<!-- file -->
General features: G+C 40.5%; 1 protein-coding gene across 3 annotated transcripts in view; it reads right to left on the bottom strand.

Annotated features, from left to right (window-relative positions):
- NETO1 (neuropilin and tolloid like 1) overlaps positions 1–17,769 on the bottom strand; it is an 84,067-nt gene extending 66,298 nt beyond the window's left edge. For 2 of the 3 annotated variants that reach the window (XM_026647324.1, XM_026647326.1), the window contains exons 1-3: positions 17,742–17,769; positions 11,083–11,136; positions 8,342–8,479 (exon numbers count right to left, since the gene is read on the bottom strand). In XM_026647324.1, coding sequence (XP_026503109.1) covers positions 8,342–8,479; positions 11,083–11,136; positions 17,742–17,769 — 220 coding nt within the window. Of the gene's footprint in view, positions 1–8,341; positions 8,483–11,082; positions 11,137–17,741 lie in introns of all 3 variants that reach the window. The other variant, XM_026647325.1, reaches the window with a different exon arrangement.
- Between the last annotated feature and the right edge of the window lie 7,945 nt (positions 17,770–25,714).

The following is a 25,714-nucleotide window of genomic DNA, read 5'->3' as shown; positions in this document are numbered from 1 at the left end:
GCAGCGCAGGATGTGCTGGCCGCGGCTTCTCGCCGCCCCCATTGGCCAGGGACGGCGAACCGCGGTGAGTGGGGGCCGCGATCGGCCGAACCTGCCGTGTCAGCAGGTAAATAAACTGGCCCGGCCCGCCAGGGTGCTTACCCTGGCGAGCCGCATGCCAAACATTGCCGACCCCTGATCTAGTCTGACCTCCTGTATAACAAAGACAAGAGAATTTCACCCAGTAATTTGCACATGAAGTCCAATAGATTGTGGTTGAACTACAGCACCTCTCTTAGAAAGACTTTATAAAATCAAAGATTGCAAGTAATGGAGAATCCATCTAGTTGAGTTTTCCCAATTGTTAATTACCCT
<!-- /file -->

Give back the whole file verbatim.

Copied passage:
General features: G+C 40.5%; 1 protein-coding gene across 3 annotated transcripts in view; it reads right to left on the bottom strand.

Annotated features, from left to right (window-relative positions):
- NETO1 (neuropilin and tolloid like 1) overlaps positions 1–17,769 on the bottom strand; it is an 84,067-nt gene extending 66,298 nt beyond the window's left edge. For 2 of the 3 annotated variants that reach the window (XM_026647324.1, XM_026647326.1), the window contains exons 1-3: positions 17,742–17,769; positions 11,083–11,136; positions 8,342–8,479 (exon numbers count right to left, since the gene is read on the bottom strand). In XM_026647324.1, coding sequence (XP_026503109.1) covers positions 8,342–8,479; positions 11,083–11,136; positions 17,742–17,769 — 220 coding nt within the window. Of the gene's footprint in view, positions 1–8,341; positions 8,483–11,082; positions 11,137–17,741 lie in introns of all 3 variants that reach the window. The other variant, XM_026647325.1, reaches the window with a different exon arrangement.
- Between the last annotated feature and the right edge of the window lie 7,945 nt (positions 17,770–25,714).

The following is a 25,714-nucleotide window of genomic DNA, read 5'->3' as shown; positions in this document are numbered from 1 at the left end:
GCAGCGCAGGATGTGCTGGCCGCGGCTTCTCGCCGCCCCCATTGGCCAGGGACGGCGAACCGCGGTGAGTGGGGGCCGCGATCGGCCGAACCTGCCGTGTCAGCAGGTAAATAAACTGGCCCGGCCCGCCAGGGTGCTTACCCTGGCGAGCCGCATGCCAAACATTGCCGACCCCTGATCTAGTCTGACCTCCTGTATAACAAAGACAAGAGAATTTCACCCAGTAATTTGCACATGAAGTCCAATAGATTGTGGTTGAACTACAGCACCTCTCTTAGAAAGACTTTATAAAATCAAAGATTGCAAGTAATGGAGAATCCATCTAGTTGAGTTTTCCCAATTGTTAATTACCCT